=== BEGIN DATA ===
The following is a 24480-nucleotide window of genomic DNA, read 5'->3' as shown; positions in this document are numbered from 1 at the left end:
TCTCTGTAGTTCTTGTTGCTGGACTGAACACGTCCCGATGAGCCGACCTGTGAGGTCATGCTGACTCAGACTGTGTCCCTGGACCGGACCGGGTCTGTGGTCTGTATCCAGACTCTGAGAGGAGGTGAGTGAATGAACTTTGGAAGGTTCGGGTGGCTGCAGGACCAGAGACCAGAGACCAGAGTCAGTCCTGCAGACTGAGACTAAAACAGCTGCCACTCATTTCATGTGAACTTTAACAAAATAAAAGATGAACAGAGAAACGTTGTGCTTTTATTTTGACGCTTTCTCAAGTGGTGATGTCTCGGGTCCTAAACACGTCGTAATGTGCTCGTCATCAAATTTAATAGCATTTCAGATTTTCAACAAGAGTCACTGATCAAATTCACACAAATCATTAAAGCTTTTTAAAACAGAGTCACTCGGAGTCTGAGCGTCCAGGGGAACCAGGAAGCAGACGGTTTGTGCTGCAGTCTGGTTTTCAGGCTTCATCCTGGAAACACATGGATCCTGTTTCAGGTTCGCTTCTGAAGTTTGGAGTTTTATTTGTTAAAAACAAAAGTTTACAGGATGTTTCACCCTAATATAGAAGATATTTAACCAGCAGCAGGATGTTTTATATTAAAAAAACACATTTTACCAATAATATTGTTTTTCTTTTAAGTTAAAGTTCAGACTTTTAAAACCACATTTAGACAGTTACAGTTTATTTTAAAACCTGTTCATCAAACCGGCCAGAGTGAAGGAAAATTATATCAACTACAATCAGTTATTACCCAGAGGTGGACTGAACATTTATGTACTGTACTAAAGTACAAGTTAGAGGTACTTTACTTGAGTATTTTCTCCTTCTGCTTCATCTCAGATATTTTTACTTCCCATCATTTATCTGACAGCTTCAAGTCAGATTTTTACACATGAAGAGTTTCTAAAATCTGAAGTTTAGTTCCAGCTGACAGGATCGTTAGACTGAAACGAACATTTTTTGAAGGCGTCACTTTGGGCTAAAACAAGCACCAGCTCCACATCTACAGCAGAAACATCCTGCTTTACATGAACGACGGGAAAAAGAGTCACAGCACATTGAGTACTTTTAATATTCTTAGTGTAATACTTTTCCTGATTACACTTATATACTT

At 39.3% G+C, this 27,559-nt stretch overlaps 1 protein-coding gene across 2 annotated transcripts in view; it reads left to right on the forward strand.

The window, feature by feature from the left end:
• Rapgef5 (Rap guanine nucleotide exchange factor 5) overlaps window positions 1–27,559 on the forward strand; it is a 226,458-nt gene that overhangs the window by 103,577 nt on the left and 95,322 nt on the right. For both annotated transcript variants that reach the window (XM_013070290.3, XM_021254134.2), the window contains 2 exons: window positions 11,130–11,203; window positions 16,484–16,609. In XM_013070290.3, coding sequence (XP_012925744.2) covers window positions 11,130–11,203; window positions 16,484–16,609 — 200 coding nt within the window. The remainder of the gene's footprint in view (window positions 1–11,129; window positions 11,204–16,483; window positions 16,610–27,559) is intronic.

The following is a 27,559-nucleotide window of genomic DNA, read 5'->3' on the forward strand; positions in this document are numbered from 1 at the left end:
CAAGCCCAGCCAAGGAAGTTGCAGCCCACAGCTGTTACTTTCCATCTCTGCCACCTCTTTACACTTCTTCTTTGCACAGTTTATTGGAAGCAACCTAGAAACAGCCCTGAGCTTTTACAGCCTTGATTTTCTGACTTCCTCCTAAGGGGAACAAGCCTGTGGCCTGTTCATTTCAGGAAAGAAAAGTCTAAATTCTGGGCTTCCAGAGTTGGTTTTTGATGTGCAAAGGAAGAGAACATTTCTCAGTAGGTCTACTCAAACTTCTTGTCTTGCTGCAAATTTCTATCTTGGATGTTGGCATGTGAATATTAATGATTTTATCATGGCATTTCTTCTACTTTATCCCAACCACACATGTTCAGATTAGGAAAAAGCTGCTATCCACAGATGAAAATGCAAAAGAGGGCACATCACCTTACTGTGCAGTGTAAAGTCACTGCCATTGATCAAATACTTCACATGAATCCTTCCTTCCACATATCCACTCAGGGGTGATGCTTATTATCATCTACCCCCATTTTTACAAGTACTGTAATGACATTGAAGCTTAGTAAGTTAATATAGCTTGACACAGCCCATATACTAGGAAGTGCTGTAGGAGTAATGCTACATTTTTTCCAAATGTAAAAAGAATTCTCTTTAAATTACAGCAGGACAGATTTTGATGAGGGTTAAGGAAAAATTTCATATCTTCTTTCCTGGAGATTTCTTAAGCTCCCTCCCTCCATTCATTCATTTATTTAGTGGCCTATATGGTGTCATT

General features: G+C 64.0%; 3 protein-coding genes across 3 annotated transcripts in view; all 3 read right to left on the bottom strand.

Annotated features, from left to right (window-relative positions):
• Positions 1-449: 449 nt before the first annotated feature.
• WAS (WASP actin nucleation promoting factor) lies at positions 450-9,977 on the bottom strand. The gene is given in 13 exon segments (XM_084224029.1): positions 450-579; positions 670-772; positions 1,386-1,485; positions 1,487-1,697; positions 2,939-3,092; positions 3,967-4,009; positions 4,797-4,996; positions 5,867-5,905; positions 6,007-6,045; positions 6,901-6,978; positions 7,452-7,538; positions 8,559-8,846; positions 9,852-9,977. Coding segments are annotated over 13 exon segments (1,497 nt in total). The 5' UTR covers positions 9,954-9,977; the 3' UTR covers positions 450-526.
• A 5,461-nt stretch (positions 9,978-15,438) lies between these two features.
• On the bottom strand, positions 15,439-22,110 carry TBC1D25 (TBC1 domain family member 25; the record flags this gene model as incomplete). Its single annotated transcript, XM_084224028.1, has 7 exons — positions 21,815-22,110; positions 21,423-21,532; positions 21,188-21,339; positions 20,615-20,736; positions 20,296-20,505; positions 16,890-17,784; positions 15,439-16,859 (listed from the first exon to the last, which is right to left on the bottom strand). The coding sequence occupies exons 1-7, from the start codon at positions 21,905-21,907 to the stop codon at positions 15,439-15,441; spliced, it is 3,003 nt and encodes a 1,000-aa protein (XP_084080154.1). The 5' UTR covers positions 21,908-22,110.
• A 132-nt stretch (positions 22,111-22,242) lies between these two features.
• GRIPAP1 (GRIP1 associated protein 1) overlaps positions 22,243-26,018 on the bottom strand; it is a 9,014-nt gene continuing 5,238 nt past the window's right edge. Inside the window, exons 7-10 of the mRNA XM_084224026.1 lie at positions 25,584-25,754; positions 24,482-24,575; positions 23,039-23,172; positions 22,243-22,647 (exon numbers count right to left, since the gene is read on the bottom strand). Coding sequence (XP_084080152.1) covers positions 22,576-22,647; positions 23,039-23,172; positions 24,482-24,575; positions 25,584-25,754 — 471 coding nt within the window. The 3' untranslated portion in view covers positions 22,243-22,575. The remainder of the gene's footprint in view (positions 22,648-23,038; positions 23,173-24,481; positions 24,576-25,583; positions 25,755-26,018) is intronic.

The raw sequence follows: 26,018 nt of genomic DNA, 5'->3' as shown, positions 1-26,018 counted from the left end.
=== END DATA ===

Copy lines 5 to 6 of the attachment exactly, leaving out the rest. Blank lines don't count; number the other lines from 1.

• Rapgef5 (Rap guanine nucleotide exchange factor 5) overlaps window positions 1–27,559 on the forward strand; it is a 226,458-nt gene that overhangs the window by 103,577 nt on the left and 95,322 nt on the right. For both annotated transcript variants that reach the window (XM_013070290.3, XM_021254134.2), the window contains 2 exons: window positions 11,130–11,203; window positions 16,484–16,609. In XM_013070290.3, coding sequence (XP_012925744.2) covers window positions 11,130–11,203; window positions 16,484–16,609 — 200 coding nt within the window. The remainder of the gene's footprint in view (window positions 1–11,129; window positions 11,204–16,483; window positions 16,610–27,559) is intronic.

The following is a 27,559-nucleotide window of genomic DNA, read 5'->3' on the forward strand; positions in this document are numbered from 1 at the left end: